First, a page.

Last Friday, Toyota Motor (TM: Charts, News) posted its highest earnings per share in four years and raised it guidance for the rest of the year. The Japanese automaker, which recently reclaimed the top automaker spot from General Motors (GM: Charts, News) last month, bounced back from a painful 2011, when the March 2011 earthquake and tsunami caused earnings to drop 99%. Toyota posted earnings of 290.3 billion yen ($3.7 billion USD) on revenue of 5.5 trillion yen ($70.5 billion). Toyota posted an operating loss of 108 billion yen in prior year quarter. Revenue rose 60% from the prior year quarter. Quarterly vehicle sales nearly doubled from 1.2 million to 2.3 million vehicles. President Akio Toyoda announced a goal of producing at least three million vehicles annually in Japan. Daily Chart For the full year, Toyota raised its full year production forecast 23% to a record 9.76 million vehicles, at a time when its industry peers have posted mixed results. Although Chrysler and Nissan posted gains in the most recent quarter, Ford and General Motors slid and lost market share, due to ongoing troubles in Europe and sluggish Asian growth. Ford posted a 57% decline in earnings while General Motors reported a 38% drop. Toyota’s forecast also tops the 9.03 million vehicles General Motors sold last year. Senior managing officer Takahiko Ijichi remained modest regarding the forecasts. “We are not aiming to be the world’s number one,” he stated. “This is just the result of efforts to sell cars one by one.” Toyota also stated that it intends to manage its growth more carefully than the “boom years” prior to 2008. Toyota executives believe that the company lost the reins on its quality control during those years, which resulted in several high profile recalls. During the quarter, Toyota posted gains in all of its regions, including Europe. However, Toyota is less exposed to Europe than its western rivals. By the end of 2011, Toyota intends to grow its U.S. market share to 14%, an increase from the 12.9% it forecast in the previous year. Toyota expects a net profit of 760 million for the full year, and an operating profit of 1 trillion, on revenue of 22 trillion yen. The company is expected to face macro headwinds as the yen appreciates further this year, making exports to the United States and Europe more costly. Toyota expects the yen to hold steady against the U.S. dollar at 80 yen per dollar, and the euro to remain volatile near 101 yen per euro. To offset the strong yen, Toyota is increasing production capabilities outside of Japan. Last month, Toyota announced that it would shift a part of its Lexus SUV production to Canada, and its Yaris production from France to the United States. Many of its vehicles are also produced in Thailand, a common production base for Japanese automakers. However, Toyota still manufactures approximately 40% of its vehicles in Japan, compared to 25% for Honda and Nissan. Much of the company’s expected revenue was attributed to strong sales of its best-selling Camry full-size sedan and its hybrid Prius. In addition to besting its American rivals, Toyota also beat its Japanese rivals Nissan (NSANY: Charts, News) and Honda (HMC: Charts, News), which posted respective profits of 72.28 billion and 131.72 billion. Shares of Toyota rallied 5% on Friday. The stock currently trades at 10.3 times forward earnings with a 5-year PEG ratio of 0.31, meaning that it is fundamentally undervalued. The company pays a bi-annual dividend payments of 76 cents per share – a 1.6% yield at current prices. Other News About TM Toyota Rebounds to Post Stronger-Than-Expected Profit Toyota bounces back as U.S. automakers struggle. Toyota Raises Sales Plan as Quarterly Profit Zooms Toyota sees brighter days ahead. Other Stocks in the News Knight Capital Gets Credit Line, But Customers Stay Away Knight Capital is in hot water after trading problems. Zipcar’s Second-Quarter Loss Narrows, Shares Slide Zipcar shares plunge on weak earnings. Copyright 2012 by InvestorGuide.com, Inc. InvestorGuide has no control over the sites we link to, is not affiliated with these sites, and cannot take responsibility for their quality or suitability. The news, analysis, commentary and profile information is not meant to be comprehensive, and the data provided is not guaranteed to be accurate. WebFinance Inc., the publisher of this newsletter, is not a registered investment advisor or a broker/dealer. This is not a stock recommendation newsletter but rather a source for investment ideas, and we encourage you to fully research any company before considering investing. The opinions expressed herein are those of the author and do not necessarily represent the views of nor are they endorsed by WebFinance Inc. No employee of WebFinance has owned or currently owns any shares in the company described above. The above is neither an offer nor solicitation to buy or sell any securities. The trading of securities may not be suitable for all potential readers of this newsletter, and the purchase of stocks mentioned in this newsletter may result in the loss of some or all of any investment made. We recommend that you consult a stockbroker or financial advisor before buying or selling securities or making investment decisions. We are not responsible for claims made by advertisers and sponsors. Anyone who makes decisions based on what they read here does so at their own risk and cannot hold WebFinance Inc. (DBA InvestorGuide.com, Inc.) or its employees responsible.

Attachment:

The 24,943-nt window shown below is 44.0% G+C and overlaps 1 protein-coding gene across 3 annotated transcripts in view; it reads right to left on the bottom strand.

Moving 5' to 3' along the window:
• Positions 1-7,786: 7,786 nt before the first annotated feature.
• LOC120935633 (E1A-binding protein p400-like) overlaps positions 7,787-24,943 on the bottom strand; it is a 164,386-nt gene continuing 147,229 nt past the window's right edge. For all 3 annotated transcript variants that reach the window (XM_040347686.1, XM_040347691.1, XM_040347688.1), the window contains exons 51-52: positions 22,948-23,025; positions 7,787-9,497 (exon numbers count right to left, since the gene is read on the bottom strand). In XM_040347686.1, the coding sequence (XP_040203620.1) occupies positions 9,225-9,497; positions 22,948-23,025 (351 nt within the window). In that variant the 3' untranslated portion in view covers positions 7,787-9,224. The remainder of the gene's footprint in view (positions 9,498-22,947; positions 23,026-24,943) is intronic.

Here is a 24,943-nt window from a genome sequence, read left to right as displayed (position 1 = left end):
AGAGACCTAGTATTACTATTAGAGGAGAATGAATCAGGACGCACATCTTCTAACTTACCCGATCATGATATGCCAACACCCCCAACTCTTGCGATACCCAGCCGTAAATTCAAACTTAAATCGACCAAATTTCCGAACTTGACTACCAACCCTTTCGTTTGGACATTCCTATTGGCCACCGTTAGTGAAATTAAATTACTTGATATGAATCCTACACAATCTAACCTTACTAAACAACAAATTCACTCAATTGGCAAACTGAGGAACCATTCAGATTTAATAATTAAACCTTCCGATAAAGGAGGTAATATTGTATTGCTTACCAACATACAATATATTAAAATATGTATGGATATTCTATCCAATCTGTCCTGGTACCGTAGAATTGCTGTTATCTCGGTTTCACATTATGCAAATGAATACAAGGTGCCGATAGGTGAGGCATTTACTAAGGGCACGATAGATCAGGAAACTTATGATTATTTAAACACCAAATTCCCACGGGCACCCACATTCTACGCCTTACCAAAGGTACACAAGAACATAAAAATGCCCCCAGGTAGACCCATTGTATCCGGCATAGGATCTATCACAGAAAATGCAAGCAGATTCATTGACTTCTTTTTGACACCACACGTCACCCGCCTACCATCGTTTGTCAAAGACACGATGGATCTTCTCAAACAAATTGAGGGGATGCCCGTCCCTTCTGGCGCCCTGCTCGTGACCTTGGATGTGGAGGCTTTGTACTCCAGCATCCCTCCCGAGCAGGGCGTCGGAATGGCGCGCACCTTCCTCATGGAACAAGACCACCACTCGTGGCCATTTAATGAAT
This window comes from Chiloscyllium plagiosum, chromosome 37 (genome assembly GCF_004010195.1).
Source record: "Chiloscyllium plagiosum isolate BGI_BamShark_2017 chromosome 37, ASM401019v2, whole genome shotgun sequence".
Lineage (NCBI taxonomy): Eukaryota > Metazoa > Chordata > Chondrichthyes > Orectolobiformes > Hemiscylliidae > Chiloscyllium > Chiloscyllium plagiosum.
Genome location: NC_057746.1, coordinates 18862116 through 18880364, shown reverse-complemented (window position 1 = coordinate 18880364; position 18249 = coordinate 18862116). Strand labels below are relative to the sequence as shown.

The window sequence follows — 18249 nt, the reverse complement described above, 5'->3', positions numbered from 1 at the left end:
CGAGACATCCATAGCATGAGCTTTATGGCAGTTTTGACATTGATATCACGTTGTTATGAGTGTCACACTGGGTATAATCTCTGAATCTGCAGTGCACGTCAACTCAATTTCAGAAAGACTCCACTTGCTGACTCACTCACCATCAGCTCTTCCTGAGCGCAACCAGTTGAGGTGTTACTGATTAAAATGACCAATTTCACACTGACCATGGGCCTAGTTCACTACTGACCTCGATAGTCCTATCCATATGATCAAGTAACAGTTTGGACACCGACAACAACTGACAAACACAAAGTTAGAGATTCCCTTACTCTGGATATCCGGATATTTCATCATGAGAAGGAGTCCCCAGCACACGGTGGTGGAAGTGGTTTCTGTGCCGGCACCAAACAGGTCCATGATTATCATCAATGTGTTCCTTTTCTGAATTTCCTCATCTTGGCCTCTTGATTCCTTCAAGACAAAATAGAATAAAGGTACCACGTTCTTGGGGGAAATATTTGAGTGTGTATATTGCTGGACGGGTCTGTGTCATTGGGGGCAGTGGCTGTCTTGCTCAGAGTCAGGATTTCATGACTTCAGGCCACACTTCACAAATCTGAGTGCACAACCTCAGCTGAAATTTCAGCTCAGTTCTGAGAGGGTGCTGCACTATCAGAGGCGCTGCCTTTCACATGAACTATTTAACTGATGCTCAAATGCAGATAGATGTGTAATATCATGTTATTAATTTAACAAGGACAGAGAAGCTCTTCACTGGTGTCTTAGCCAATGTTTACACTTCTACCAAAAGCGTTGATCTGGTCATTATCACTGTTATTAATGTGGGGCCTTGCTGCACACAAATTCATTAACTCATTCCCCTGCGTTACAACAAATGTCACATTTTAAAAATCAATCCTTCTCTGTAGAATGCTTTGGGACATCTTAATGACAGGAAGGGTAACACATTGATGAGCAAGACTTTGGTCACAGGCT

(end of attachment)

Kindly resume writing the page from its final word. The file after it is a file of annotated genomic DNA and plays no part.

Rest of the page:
Recent Commentary and Articles
- Five Stocks to Watch in August
- Argentina’s Debt Default Drives Stocks Lower; Dow Falls 316 Points
- Bank of America (BAC) Increases Settlement Offer, Gets Slapped with $1.27B Fine
- Fed Cuts Bond Purchases by $10B; U.S. Economy Grew 4% in Q2
- Is it Smart to Invest in Re-Emerging Markets?
- Oshkosh (OSK) Falls on Weaker 3rd Quarter Earnings
- Global Tension Weighs Heavily on Investors; UPS Misses Wall Street’s Expectations